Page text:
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Google Pixel Buds have limited iOS functionality, Google Clips records notable moments on its own

As part of its Wednesday release event, Google announced the Bluetooth wireless Pixel Buds —however, the ability to invoke the Google Assistant at a touch doesn't work at all on iPhone, and a translate function narrows compatibility further to only the Pixel phone.




Few technical details about the earbuds are available at this time. Google claims that the Pixel Buds provide up to five hours of listening time on one charge. A charging case holds "multiple charges" according to the company, providing up to 24 hours of listening time. Both metrics are identical to what Apple claims for the AirPods.

Google notes that up to one hour of listening time is provided by a 10-minute charge. The earbuds battery is 120mAh, with the charging case holding 620mAh.

Sensors on the earbuds include a microphone, an accelerometer, and a capacitive touchpad to invoke the Google Assistant on compatible devices. A nylon cord acts as a tether between the two devices, with it not clear at present if there are any electronics in the nylon connecting the two earbuds.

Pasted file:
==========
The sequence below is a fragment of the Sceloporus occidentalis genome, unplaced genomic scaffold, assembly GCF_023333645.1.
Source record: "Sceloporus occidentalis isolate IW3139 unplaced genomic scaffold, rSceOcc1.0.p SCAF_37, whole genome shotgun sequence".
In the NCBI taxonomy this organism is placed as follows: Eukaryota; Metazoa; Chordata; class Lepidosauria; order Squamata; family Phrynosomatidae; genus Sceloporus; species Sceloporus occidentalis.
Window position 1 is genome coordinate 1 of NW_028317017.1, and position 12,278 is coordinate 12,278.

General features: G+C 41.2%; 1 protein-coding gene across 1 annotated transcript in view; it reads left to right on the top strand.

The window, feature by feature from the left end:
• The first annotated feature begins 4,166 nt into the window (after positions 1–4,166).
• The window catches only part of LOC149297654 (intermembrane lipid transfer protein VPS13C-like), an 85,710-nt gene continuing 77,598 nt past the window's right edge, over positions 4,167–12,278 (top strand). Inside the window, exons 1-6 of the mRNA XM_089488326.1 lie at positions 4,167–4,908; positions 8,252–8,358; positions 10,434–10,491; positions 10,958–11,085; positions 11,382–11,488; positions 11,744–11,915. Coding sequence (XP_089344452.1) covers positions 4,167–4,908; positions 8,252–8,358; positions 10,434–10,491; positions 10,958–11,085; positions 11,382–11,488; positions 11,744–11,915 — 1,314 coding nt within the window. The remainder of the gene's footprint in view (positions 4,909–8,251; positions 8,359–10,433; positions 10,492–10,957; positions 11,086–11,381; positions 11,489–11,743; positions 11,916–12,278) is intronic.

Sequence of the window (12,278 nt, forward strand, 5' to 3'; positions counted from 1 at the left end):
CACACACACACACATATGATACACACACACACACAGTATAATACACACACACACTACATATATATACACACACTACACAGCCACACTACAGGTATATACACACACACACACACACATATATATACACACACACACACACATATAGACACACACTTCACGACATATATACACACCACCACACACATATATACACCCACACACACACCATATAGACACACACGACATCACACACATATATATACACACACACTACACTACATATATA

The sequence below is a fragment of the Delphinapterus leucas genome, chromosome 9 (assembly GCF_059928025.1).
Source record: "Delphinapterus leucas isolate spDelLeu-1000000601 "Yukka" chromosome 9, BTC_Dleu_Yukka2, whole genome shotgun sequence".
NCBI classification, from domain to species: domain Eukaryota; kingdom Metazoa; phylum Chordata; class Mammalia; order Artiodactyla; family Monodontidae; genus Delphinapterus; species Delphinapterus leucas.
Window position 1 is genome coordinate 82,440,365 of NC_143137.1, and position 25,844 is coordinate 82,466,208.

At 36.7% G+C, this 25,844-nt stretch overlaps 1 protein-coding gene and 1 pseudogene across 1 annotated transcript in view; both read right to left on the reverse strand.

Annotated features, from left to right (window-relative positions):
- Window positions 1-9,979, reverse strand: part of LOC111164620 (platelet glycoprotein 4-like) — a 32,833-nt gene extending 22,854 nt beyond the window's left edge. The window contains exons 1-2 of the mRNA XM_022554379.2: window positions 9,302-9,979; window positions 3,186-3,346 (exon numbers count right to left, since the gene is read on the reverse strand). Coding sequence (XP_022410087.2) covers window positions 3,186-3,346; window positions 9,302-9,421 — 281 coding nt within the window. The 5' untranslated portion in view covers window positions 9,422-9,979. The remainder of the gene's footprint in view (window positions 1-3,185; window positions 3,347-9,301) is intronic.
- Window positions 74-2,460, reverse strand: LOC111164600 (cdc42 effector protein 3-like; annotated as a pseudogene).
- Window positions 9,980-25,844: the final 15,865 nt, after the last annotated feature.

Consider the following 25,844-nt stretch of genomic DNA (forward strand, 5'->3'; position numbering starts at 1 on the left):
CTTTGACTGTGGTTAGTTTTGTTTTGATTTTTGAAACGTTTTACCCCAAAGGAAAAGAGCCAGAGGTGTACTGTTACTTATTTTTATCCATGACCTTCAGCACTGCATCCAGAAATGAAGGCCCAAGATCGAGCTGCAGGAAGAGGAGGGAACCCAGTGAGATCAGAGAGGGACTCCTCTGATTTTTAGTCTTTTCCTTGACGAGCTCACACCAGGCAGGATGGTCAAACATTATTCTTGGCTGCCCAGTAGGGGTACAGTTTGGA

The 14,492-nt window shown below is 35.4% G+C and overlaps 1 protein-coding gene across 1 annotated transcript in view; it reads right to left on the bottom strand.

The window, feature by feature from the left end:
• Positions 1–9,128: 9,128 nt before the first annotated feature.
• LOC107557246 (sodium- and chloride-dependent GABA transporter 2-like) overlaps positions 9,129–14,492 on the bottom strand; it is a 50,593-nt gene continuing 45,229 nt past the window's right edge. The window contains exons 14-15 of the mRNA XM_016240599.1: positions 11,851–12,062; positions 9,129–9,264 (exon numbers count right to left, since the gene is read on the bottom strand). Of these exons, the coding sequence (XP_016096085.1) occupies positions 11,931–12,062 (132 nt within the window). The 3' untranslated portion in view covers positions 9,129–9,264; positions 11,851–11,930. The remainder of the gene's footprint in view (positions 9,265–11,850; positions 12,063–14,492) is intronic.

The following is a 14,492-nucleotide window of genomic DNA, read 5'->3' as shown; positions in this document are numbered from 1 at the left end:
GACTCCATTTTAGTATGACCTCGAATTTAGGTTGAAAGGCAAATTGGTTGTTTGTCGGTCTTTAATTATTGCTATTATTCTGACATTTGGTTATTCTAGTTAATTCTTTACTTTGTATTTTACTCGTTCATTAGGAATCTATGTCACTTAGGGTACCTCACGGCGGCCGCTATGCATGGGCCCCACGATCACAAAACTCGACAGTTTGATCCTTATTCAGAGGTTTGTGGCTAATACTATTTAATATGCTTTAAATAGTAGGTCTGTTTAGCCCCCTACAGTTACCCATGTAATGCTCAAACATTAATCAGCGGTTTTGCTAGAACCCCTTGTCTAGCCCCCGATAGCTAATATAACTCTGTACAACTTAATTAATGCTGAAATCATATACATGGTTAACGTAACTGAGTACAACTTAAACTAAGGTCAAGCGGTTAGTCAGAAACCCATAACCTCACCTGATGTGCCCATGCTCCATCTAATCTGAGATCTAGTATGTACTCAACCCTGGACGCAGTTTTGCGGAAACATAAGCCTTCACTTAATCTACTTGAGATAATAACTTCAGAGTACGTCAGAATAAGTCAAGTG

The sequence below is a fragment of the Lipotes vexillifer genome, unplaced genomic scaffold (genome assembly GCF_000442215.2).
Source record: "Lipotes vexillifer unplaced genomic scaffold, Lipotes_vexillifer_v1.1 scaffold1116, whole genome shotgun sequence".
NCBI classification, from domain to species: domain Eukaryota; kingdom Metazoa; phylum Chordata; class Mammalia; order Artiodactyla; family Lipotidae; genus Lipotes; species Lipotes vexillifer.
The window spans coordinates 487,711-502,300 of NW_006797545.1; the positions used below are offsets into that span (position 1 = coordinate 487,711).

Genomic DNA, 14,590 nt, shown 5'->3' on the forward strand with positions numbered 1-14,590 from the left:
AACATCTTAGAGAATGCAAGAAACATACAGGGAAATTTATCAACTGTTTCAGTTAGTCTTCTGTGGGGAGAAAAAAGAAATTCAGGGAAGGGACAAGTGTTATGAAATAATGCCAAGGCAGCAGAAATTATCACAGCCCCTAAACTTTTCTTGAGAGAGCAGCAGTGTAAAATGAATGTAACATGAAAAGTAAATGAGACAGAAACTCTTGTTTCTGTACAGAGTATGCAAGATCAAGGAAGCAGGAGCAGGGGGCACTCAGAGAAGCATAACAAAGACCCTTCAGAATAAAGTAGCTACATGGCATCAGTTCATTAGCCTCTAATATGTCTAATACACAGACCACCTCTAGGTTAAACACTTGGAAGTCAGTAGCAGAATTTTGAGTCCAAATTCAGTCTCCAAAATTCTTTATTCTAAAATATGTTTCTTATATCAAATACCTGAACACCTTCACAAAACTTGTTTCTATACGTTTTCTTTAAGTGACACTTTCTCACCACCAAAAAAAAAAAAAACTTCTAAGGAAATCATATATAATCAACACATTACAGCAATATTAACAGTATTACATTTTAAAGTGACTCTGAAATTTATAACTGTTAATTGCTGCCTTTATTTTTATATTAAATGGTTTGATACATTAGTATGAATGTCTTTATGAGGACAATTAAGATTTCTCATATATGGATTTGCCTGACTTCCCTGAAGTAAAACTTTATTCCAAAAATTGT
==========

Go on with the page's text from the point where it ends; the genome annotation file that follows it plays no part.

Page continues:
The earbuds weigh 14g including the tether, with the charging case weighing 43g. Apple's Airpods weigh 8g for a pair, with the charging case coming in at 38g.

The Google Pixel Buds require Android 5.0 or newer, or iOS 10 or newer. Google Assistant requires Android 6.0 or higher, Google app version 6.13 or better, Google Play services, 1.5GB of RAM, and a minimum 720p screen resolution —cutting out a large swath of the installed base. Translate requires a Pixel phone of any make., reducing the number of phones that can take full advantage of the device even further.

Google Pixel Buds are available in "just black," "clearly white," or "kinda blue" and retail for $159. Included in the box are Google Pixel Buds, the charging case, and a USB-C to USB-A charging cable.

Google Clips






The Google Clips device was also released with the rest of the products during the 2017 Pixel event. Instead of a traditional camera with a viewfinder. the device constantly observes the surroundings, and looks for moments to record.

The camera is activated by twisting the lens, and putting it down. It records seven-second clips, and will learn faces over time —and will ultimately recognize pets as well. A blinking white light indicates to those in visible range that the device is on.

Google said little else about the two-inch square device, beyond targeting parents and capturing moments in children's lives that may be disrupted or altered by the presence of parents.

The Google Clips camera is coming soon for $249.